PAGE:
COMMON GARTER SNAKE
by Jeff LeClere
UNPROTECTED. Garter snakes are afforded no protection in Iowa. Eastern garter snakes are found statewide. Other names for this species and its subspecies are common gartersnake, eastern gartersnake, and red-sided gartersnake.
The common garter snake is a medium sized Iowa snake measuring 14 to 48 inches in length (Conant and Collins, 1991). It is a harmless species. The ground color is light brown to black with two alternating rows of black spots. Some specimens have a lighter brown background color in which the spots stand out especially well. There are three longitudinal stripes. The dorsal stripe is usually yellow. The lateral stripes are cream to yellow and are located on the second and third scale rows. There is usually a row of black spots below the lateral stripes.
The belly may be white, yellowish, or bluish. A specimen from Ringgold County had red pigment on the underside of the tail. The head is brown or black with one or two small yellow dots near the parietal scales atop the head (these may be absent) and none or very few dark black bars on the labial scales. The scales are keeled and the anal plate is single. The similarly marked plains garter snake and western ribbon snake have the lateral stripes on rows three and four.
There are two subspecies of the common garter snake that are found in Iowa. The eastern garter snake, Thamnophis sirtalis sirtalis, usually has white, mint green, orange or red on the skin BETWEEN the scales (usually only visible when the skin is stretched such as after a large meal). The red-sided garter snake, Thamnophis sirtalis parietalis, is very similar, differing only by the presence of bold red bars or spots on the sides between the dorsal and lateral stripes. This red coloration is usually visible without any stretching of the skin. Both of these subspecies may also be called common garter snakes.
According to Conant and Collins (1991), the eastern garter snake is basically found in eastern Iowa, while the red-sided garter snake inhabits the western portion of the state. However, these subspecies intergrade heavily in Iowa. Individuals also vary in coloration, thus specimens resembling either subspecies may be found anywhere in the state. The common garter snake is found statewide.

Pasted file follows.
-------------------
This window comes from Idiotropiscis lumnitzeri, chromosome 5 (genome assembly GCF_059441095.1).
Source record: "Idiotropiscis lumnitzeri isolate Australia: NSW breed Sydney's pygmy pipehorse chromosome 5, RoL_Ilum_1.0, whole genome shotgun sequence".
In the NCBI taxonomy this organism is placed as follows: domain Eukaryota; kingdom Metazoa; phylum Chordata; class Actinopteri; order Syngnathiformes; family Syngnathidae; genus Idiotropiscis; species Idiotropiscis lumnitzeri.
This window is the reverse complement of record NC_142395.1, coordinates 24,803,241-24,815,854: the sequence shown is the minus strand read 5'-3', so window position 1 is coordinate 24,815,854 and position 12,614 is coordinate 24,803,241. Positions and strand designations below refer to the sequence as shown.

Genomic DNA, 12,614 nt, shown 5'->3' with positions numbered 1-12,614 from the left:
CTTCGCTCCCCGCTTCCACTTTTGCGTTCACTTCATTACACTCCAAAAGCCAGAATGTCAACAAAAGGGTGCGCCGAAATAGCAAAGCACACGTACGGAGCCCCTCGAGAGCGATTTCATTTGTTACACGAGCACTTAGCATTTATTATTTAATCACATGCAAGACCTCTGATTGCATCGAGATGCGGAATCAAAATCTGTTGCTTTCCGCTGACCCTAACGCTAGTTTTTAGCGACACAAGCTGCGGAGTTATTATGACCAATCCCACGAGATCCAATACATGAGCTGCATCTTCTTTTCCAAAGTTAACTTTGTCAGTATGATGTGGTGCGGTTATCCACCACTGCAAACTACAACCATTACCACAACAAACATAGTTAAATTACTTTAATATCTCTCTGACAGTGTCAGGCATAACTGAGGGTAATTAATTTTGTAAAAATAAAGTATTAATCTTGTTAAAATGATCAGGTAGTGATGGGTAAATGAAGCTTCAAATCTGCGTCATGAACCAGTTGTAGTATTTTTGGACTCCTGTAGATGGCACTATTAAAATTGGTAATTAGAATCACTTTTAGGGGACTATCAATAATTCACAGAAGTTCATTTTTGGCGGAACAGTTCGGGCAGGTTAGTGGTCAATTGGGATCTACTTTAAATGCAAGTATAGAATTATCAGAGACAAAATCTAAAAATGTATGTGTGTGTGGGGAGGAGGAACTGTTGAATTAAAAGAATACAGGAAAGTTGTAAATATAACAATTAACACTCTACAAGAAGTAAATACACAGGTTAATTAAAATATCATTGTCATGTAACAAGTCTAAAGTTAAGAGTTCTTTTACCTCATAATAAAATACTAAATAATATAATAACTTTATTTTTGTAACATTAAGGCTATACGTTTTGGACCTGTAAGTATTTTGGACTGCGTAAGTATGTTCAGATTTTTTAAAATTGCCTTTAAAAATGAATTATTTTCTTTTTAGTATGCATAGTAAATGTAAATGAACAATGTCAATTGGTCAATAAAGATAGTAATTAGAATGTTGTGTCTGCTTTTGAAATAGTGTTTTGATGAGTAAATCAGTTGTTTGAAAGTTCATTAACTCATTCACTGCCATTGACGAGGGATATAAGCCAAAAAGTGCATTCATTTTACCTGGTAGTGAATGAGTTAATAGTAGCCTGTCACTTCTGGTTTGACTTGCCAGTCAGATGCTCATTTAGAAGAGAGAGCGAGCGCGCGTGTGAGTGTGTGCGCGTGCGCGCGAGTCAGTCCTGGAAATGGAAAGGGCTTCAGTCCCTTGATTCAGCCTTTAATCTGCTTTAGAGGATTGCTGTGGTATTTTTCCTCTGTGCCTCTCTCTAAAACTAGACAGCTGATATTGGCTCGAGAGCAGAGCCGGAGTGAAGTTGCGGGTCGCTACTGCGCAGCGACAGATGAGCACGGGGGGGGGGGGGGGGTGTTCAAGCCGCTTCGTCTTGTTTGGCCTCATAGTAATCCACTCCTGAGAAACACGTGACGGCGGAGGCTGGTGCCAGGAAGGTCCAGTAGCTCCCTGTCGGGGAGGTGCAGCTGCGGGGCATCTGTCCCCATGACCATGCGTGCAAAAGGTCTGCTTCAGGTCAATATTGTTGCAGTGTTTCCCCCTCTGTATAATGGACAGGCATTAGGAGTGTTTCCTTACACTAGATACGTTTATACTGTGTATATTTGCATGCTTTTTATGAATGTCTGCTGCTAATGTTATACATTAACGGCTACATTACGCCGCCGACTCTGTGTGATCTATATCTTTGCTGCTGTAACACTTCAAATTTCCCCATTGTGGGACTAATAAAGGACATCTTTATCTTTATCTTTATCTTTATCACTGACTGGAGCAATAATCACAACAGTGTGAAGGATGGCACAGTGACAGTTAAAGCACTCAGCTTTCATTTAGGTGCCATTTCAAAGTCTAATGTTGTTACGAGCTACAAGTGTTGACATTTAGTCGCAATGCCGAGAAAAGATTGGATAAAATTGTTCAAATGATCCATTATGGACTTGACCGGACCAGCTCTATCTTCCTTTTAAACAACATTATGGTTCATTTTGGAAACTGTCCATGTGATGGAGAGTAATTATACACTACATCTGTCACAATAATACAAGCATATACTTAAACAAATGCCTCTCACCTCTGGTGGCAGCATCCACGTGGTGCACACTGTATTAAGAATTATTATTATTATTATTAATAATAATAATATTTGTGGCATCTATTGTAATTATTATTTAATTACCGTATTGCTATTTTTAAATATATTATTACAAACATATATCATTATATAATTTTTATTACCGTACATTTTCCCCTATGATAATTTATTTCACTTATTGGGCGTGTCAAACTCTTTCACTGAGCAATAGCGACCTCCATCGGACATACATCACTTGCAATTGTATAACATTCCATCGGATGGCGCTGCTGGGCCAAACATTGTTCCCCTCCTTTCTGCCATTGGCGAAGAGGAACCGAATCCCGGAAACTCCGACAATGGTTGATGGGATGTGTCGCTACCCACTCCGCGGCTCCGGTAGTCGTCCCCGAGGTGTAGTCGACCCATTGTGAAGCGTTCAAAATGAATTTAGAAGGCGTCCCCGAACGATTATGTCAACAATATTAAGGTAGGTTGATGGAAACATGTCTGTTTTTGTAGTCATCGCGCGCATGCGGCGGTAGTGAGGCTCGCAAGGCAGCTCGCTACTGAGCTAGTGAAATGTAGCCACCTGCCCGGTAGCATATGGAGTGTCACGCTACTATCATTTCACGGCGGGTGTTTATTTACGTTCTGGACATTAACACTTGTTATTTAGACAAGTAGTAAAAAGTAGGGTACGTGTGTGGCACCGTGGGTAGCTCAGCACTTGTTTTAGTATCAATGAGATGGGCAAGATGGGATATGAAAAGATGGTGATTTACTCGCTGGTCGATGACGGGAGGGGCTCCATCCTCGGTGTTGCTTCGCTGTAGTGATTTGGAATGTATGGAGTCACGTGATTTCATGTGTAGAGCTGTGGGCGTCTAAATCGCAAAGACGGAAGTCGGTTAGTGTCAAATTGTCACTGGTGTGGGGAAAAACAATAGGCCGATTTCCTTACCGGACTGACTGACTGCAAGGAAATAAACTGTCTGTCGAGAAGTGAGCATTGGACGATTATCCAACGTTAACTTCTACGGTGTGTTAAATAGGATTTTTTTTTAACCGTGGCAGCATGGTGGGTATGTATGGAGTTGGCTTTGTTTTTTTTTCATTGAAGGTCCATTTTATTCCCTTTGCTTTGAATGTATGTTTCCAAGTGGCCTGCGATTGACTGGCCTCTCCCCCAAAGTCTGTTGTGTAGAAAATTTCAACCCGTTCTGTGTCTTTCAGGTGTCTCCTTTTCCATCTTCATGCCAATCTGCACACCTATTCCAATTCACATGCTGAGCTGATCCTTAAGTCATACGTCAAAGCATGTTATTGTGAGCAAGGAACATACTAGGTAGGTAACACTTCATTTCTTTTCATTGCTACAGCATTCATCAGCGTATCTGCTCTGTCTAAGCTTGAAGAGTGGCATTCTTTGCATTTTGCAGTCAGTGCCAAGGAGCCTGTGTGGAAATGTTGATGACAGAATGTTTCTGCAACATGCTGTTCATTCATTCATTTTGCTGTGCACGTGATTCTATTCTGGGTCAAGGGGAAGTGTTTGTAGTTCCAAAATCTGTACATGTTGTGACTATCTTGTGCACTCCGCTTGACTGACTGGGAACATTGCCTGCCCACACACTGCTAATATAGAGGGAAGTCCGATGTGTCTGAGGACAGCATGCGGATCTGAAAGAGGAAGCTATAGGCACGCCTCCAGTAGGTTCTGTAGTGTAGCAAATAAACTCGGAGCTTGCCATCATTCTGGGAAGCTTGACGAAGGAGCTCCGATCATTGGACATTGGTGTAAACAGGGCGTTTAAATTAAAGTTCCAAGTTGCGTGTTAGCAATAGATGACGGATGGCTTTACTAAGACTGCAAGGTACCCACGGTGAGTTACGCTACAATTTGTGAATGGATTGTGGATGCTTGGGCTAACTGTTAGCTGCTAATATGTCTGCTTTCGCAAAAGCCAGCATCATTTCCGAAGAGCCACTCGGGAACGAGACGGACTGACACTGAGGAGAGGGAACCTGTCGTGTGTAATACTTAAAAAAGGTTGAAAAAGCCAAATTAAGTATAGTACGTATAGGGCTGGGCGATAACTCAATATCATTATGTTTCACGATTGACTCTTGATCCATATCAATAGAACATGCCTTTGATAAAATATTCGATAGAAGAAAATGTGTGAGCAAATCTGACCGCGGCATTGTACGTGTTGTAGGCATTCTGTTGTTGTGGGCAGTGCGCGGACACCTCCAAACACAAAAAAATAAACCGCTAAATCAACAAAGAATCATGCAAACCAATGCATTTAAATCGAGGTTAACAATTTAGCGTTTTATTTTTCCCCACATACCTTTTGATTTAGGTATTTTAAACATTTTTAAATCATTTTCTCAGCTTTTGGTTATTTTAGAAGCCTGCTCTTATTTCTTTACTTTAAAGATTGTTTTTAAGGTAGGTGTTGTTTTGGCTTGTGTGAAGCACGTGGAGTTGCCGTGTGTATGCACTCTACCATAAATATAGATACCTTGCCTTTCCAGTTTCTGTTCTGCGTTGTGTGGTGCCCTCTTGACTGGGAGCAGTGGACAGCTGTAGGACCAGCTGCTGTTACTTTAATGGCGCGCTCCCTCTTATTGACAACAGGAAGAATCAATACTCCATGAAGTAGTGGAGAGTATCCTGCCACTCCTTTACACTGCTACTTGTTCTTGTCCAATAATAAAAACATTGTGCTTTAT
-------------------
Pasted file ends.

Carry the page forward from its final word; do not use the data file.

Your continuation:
The common garter snake is one of Iowa’s most common and familiar snakes. They occur almost anywhere there is adequate food and shelter. They are extremely adaptable to environmental changes, much like the plains garter snake. Unlike the plains garter snake, however, most common garter snakes prefer moist habitats, and may be found at the water’s edge. Open plains, grasslands, and forests or forest edge are also inhabited as well. City parks, vacant lots, farmlands, or suburban backyards are also utilized.
This is a diurnal, active snake that may be more aggressive than the plains garter snake. In addition to biting, it often expels a foul smelling musk and excrement to dissuade enemies. If cornered, it may strike (but its bite is painless), or it may hide its head under its coils, raise its tail in the air, and slowly wag its tail back and forth. They are active thermoregulators and will alternately hunt and bask throughout the day. They take refuge underneath logs, rocks, boards, and in mammal burrows. They breed in the spring and the young are born alive in late summer or autumn. There may be 10-70 or more in a litter and are 5-8 inches in length. A female found roadkilled in Stevens County, MN on June 13 contained 36 growing follicles.
They may hibernate with other species of snakes and use any place they can to get below the frost line. Road embankments, mammal burrows, and basements are common overwintering sites. Great numbers of these snakes may be seen crossing roads in October as they migrate to their overwintering spots. I have seen many juveniles during this time in Polk and Cherokee counties. During the last few years, common garter snakes have been seen on warm days during every month of the year.
Common garter snakes are voracious feeders and will eat anything they can catch and swallow. Earthworms, fish, frogs, toads, salamanders, mice, and birds’ eggs are consumed. These snakes eat carrion and will eat dead animals of many kinds that are small enough to swallow. I found and removed a specimen in Scott County, MN from the road two or three times as it attempted to eat a very old DOR frog that was stuck to the pavement. Usually the warmer they are, the more kinds of food they will accept. They eat their prey without constriction, thus they have strong jaws to overpower their prey.